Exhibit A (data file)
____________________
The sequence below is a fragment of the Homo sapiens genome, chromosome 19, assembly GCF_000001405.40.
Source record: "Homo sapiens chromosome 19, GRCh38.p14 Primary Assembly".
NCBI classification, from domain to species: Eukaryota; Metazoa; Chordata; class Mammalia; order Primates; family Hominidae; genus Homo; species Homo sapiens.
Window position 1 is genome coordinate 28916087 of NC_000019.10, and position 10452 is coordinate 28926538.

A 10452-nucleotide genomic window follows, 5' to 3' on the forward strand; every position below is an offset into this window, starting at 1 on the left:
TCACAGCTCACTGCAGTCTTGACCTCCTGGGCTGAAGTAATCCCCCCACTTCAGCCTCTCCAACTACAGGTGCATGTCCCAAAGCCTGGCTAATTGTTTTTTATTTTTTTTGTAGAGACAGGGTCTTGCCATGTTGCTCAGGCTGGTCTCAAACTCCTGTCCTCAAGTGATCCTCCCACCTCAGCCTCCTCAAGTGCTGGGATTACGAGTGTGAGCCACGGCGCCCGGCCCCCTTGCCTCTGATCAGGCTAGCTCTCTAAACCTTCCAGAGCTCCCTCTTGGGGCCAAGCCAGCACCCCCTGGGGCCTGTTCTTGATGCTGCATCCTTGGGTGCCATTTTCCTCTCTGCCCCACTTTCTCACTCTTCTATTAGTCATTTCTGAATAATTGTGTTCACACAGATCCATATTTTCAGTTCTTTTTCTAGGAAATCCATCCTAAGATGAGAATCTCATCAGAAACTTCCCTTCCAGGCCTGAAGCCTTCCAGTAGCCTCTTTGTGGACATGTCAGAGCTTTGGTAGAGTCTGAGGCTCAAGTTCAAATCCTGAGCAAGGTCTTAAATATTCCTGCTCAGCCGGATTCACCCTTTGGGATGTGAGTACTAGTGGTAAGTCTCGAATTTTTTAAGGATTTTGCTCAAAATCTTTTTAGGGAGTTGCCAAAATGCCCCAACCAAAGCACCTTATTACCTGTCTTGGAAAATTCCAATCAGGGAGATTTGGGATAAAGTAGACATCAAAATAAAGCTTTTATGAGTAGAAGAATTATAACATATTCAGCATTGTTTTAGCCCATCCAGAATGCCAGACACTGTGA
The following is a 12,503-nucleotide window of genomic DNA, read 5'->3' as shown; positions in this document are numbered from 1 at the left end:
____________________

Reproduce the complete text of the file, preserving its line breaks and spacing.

The sequence below is a fragment of the Homo sapiens genome, chromosome 19, assembly GCF_000001405.40.
Source record: "Homo sapiens chromosome 19, GRCh38.p14 Primary Assembly".
NCBI classification, from domain to species: Eukaryota; Metazoa; Chordata; class Mammalia; order Primates; family Hominidae; genus Homo; species Homo sapiens.
Window position 1 is genome coordinate 28916087 of NC_000019.10, and position 10452 is coordinate 28926538.

A 10452-nucleotide genomic window follows, 5' to 3' on the forward strand; every position below is an offset into this window, starting at 1 on the left:
TCACAGCTCACTGCAGTCTTGACCTCCTGGGCTGAAGTAATCCCCCCACTTCAGCCTCTCCAACTACAGGTGCATGTCCCAAAGCCTGGCTAATTGTTTTTTATTTTTTTTGTAGAGACAGGGTCTTGCCATGTTGCTCAGGCTGGTCTCAAACTCCTGTCCTCAAGTGATCCTCCCACCTCAGCCTCCTCAAGTGCTGGGATTACGAGTGTGAGCCACGGCGCCCGGCCCCCTTGCCTCTGATCAGGCTAGCTCTCTAAACCTTCCAGAGCTCCCTCTTGGGGCCAAGCCAGCACCCCCTGGGGCCTGTTCTTGATGCTGCATCCTTGGGTGCCATTTTCCTCTCTGCCCCACTTTCTCACTCTTCTATTAGTCATTTCTGAATAATTGTGTTCACACAGATCCATATTTTCAGTTCTTTTTCTAGGAAATCCATCCTAAGATGAGAATCTCATCAGAAACTTCCCTTCCAGGCCTGAAGCCTTCCAGTAGCCTCTTTGTGGACATGTCAGAGCTTTGGTAGAGTCTGAGGCTCAAGTTCAAATCCTGAGCAAGGTCTTAAATATTCCTGCTCAGCCGGATTCACCCTTTGGGATGTGAGTACTAGTGGTAAGTCTCGAATTTTTTAAGGATTTTGCTCAAAATCTTTTTAGGGAGTTGCCAAAATGCCCCAACCAAAGCACCTTATTACCTGTCTTGGAAAATTCCAATCAGGGAGATTTGGGATAAAGTAGACATCAAAATAAAGCTTTTATGAGTAGAAGAATTATAACATATTCAGCATTGTTTTAGCCCATCCAGAATGCCAGACACTGTGA
The following is a 12,503-nucleotide window of genomic DNA, read 5'->3' as shown; positions in this document are numbered from 1 at the left end: